Wednesday, June 6, 2012

Eden of the East: The King of Eden (English)


So, Eden of the East the TV series didn’t end. It just spawned a couple movies to try and complete the series. Well, seeing as how I reviewed Eden of the East last year, I figured it was time to complete the series by watching the two movies. This month, we’re going to be looking at the rest of the Eden of the East series with, what I’d like to call, Eden of the East Movie Month.

Eden of the East: The King of Eden is a 82 minute Psychological/Romance/Mystery movie based on the TV series: Eden of the East. It was directed by Kenji Kamiyama and Production I.G. (Ghost in the Shell SAC, IGPX) and was released in Japan on November 28, 2009. Since then, FUNimation has picked up licensing for the film and released it last year.

The story continues where it left off from the Eden of the East TV series, and brings Morimi Saki back to the USA in order to find Takizawa Akira. The other Selecao however are actively moving to take part in the game, and a few in particular are making dangerous moves in order to eliminate Takizawa or move towards their picture of a better Japan.

The animation for this movie is very solid. I’m not sure if they had a budget to do the the entire series and the two movies, or if more money came in for the movies themselves. The animation is the same as the TV series, just a bit cleaner and smoother. The music is, pretty much, the same as the TV series so nothing new there. But, again, it’s solid overall.

The story for The King of Eden starts us off with what happened after the second missile attacks in Japan. Saki decides to go back to America to find Takizawa, and bring him back. However, Takizawa’s request to be the “king of the country” at the end of the TV series has began to take effect. Juiz is slowly turning Takizawa into the illegitimate son of the Prime Minster. With that and being known as the man who stopped the missile attacks, Takizawa is suddenly the eye witness and is being searched for about the incident. Along the way, Saki and Takizawa meet a few other Selecaos as they try to make their way back to Japan. Meanwhile, the other Selecaos start to take action and try to win the game. Now that I basically just summed up the plot for you, again, what did I think of the story. It doesn’t leave any holes and does tie up it’s loose ends from the TV series (ie, what happened after the missile attack). It kept the story going and we get more time to learn about Takizawa and even some of his past. And it does leave off on a good note. Overall, solid story.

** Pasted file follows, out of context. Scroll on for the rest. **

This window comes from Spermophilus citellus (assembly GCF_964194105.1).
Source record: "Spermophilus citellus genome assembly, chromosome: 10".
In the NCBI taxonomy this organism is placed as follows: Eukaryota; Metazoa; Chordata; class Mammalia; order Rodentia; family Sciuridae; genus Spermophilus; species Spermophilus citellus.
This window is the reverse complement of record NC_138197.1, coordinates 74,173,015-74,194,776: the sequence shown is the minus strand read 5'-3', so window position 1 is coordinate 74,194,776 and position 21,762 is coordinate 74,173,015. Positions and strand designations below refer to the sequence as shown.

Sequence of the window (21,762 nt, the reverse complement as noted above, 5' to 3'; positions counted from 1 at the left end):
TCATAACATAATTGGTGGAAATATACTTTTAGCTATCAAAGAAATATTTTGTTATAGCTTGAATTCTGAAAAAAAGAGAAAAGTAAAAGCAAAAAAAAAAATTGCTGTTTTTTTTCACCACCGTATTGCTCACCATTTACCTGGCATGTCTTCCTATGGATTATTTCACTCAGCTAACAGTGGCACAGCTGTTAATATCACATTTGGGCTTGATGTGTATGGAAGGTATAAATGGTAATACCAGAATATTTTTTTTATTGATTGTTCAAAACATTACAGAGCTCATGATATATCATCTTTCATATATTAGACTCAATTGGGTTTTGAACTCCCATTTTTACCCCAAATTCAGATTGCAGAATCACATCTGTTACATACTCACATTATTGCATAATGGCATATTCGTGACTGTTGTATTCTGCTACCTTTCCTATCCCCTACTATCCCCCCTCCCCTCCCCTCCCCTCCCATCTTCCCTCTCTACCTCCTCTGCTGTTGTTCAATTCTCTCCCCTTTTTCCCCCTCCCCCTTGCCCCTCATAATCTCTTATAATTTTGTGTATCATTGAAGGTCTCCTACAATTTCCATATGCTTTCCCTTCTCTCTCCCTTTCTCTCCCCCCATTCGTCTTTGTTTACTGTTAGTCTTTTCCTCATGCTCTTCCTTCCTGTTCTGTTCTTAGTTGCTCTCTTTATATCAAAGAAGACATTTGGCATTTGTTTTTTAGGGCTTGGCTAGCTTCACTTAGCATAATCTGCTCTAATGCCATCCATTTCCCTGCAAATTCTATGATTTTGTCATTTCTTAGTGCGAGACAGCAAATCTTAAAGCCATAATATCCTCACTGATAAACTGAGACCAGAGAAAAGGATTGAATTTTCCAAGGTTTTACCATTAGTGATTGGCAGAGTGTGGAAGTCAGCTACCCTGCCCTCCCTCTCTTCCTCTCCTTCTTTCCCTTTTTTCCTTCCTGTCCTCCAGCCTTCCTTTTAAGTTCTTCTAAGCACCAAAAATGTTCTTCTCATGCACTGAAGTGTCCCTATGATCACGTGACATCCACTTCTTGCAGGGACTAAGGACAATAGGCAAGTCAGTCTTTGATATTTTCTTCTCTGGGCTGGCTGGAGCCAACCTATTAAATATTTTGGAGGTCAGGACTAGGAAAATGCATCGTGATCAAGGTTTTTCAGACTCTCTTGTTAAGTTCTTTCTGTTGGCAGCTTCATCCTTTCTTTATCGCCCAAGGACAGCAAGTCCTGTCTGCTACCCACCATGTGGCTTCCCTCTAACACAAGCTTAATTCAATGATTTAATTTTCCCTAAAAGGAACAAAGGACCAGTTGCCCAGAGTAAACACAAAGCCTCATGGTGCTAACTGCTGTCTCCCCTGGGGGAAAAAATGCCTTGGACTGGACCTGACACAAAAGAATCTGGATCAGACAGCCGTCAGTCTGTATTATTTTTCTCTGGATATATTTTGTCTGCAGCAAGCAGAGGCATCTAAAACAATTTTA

The characters are fun to watch as well, good or bad. And we get more information about some characters like Takizawa and other Selecaos, even being introduced to, at least, one new Selecao. The major development, overall, is, again, with Takizawa. He lost his memories, and is trying to get some of them back despite everything going on around him becoming just a wee bit nuts. It’s great to see all of the major characters from the TV series come back and I hope they all will still come back in the next movie.

Now, when I watched the TV series, I talked just about the Japanese version. I decided, to be fair and, to review the movies with the English Dub. I got to say, I may be wrong about what I said last year in my review for the series. The dub is a lot more solid then you think, and shouldn’t be judged too harshly. Jason Liebrecht (Black Cat, Get Backers) and Leah Clark (Baka and Test, School Rumble) as our leads Takizawa and Saki are wonderful choices and each bring their character to life in their own way. The members of the Eden program are a well balanced mix of characters and just blend so well. Voices like Michael Sinterniklaas, J. Michael Tatum, Stephanie Sheh, Newton Pittman, John Burgmeier, and Lydia Mackay. As for our Selecaos, again, a well balanced mix of characters and interactions. With voices like John Gremillion, Todd Haberkorn, Josh Grelle, Jerry Jewell, Christine Auten, and Stephanie Young as good old Juiz. A very well put together cast, and a well put together team.

At the end of it all, The King of Eden is the precursor for the real story to come in Paradise Lost. It ties up some loose ends for us, as well as introduce us to the new conflict at hand with Takizawa’s last request to Juiz. Nothing new on the animation or character fronts, but gives off a solid dub that makes me want to watch the series again, but, this time, in english. It’s not a bad movie, but it isn’t outstanding. I just can’t wait to see what’s to come.....


Until next time, otaku on my friends....

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